In 2001 Mary-Lou Pardue and Theresa M Wizemann published a guide to understanding the biology of sex and gender difference, in association with the Institute of Medicine. Pardue and Wizemann argue that sex differences go beyond the reproductive system. In a section of the report entitled ‘Every Cell Has a Sex’, Pardue and Wizemann write that differences between males and females exist on a cellular level and that these biochemical differences can largely impact health. Many of these differences are a direct result of the genetic differences between the two sexes. The report showed how symptoms and onset of cardiovascular disease are experienced differently, metabolic rates in response to toxins differ and immune and inflammatory cell responses are affected. This research continues to hold relevance. In 2016, David C. Page of Yale Medicine led research into demonstrating the extent of the genetic differences which exist on a cellular level between different sexes compounding the work of Wizemann and Pardue. Even on a molecular level sex differences must be considered and waiting until phases of testing which include human subjects to consider these differences places women at a distinct disadvantage when it comes to medical research.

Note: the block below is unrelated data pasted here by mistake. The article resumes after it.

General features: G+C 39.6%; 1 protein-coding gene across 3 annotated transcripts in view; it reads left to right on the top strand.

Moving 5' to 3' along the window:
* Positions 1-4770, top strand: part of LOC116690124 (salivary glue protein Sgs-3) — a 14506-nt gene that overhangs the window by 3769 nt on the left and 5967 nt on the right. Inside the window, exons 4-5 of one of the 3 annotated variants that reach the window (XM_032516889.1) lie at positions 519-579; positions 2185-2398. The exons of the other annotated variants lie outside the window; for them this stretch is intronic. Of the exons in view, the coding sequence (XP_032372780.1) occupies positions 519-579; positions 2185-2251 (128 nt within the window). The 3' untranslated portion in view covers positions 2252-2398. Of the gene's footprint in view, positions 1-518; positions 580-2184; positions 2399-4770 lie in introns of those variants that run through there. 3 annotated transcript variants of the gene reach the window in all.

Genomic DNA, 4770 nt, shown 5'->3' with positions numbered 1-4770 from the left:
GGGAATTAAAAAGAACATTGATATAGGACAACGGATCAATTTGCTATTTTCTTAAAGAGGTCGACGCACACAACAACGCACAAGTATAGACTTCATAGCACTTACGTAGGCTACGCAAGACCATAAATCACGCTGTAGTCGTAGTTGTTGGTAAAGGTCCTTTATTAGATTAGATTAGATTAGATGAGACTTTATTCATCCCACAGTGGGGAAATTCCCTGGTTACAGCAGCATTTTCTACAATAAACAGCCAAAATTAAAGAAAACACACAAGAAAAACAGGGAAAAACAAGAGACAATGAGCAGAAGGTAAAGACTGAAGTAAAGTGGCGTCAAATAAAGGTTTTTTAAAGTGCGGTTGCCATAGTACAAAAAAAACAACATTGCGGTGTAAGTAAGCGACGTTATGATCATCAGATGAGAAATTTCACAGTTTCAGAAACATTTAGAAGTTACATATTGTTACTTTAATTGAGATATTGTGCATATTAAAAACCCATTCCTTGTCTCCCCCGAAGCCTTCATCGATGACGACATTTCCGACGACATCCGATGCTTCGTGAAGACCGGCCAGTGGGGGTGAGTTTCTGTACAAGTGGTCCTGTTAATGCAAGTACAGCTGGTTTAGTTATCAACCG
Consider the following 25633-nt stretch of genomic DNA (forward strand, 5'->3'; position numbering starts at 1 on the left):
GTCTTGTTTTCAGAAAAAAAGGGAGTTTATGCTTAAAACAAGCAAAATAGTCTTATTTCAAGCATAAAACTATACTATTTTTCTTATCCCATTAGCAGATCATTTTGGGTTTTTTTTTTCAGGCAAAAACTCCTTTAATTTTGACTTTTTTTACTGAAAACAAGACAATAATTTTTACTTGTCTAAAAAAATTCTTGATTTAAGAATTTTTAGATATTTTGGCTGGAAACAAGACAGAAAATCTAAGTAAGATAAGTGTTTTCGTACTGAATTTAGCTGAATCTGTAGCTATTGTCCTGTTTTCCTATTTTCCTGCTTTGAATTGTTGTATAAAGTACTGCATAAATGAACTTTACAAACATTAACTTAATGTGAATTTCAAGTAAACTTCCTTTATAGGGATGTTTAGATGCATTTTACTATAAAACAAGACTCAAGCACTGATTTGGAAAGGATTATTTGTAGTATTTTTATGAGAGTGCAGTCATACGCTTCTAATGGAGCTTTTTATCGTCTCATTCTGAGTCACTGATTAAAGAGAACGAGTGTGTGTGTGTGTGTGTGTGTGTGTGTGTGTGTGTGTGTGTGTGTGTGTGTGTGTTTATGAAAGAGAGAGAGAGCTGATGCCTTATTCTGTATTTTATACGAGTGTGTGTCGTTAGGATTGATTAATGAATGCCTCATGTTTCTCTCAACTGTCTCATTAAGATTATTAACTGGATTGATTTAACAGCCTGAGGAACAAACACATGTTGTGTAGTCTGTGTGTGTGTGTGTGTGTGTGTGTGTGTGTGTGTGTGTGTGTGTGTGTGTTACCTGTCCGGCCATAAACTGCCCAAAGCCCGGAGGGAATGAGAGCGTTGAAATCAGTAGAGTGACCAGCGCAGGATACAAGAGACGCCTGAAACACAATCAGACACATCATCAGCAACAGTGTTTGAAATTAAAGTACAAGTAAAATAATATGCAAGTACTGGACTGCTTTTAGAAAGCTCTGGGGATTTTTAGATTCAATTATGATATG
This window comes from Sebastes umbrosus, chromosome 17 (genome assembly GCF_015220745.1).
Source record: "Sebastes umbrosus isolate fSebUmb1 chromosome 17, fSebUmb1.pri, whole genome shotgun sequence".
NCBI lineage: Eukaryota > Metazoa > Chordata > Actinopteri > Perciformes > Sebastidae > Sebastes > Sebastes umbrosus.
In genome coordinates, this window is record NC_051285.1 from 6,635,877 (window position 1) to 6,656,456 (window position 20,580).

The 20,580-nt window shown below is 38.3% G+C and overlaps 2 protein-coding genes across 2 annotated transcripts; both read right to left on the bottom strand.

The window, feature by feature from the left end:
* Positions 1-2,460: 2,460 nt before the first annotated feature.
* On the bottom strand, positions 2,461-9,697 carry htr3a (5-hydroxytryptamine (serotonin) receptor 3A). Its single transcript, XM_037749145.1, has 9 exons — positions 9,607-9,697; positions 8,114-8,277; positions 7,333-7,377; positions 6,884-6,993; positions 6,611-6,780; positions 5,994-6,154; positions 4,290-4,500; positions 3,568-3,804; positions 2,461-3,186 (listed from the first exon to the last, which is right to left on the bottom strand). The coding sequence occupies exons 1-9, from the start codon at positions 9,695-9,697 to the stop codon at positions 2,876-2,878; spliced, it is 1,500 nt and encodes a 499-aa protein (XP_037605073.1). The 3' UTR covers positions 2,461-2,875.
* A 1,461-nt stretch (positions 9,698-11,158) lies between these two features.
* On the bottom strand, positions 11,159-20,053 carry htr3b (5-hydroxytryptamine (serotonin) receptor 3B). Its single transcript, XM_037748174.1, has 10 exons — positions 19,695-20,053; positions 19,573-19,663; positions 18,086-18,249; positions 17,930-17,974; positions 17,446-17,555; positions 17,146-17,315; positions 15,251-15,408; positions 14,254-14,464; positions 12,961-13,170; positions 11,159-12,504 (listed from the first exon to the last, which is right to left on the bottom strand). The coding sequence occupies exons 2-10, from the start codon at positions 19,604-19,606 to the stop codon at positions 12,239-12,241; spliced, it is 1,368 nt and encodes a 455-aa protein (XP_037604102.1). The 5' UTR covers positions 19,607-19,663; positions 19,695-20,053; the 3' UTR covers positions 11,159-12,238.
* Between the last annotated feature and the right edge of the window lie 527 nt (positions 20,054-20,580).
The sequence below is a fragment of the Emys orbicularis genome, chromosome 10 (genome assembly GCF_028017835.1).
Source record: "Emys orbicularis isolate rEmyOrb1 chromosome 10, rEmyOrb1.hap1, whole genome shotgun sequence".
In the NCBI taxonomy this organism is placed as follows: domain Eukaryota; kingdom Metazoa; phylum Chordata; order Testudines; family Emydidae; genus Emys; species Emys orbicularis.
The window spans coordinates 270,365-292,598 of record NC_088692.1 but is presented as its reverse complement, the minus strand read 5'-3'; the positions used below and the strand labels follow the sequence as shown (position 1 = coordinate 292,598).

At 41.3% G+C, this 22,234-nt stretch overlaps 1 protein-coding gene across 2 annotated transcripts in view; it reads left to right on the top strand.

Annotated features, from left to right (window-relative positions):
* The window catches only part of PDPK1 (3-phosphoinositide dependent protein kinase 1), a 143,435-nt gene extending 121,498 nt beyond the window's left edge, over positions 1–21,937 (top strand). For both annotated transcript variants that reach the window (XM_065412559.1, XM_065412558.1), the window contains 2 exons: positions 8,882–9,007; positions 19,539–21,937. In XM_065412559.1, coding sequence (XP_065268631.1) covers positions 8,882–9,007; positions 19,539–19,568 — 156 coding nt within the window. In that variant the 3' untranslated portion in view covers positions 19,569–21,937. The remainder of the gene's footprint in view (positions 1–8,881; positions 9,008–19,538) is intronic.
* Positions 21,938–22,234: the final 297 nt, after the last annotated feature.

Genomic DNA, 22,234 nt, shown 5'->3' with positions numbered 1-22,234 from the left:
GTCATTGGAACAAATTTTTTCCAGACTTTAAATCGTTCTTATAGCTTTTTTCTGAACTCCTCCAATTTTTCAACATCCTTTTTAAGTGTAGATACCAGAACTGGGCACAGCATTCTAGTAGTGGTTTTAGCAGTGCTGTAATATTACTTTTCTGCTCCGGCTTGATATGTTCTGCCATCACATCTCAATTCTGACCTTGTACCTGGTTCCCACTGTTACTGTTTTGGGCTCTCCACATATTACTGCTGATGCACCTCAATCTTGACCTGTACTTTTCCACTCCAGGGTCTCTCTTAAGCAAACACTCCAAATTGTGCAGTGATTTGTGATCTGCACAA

The new SAGER (Sex and Gender Equity in Research) guidelines, developed by the European Association of Science Editors, attempt to address this discrepancy in sex difference. These guidelines suggest that in sex specific studies the title and abstract should specify the sex of animal cells and/or tissues used. Results should be “routinely presented and disaggregated by sex and gender” meaning that results pertaining to each sex should be presented and analysed individually in research as opposed to being generalised. The guidelines emphasise that even if no difference is noted, sex-and-gender-based analyses should still be included in reports to explain how and why this conclusion was reached. Sex differences should be considered at all levels of the research process, and any communication of the research needs to be specific and without generalisation. However, these guidelines are only as good as their implementation. They have no impact unless they are actively employed in the development of the drugs currently being produced for market, originated in accelerator schemes such as Lab282.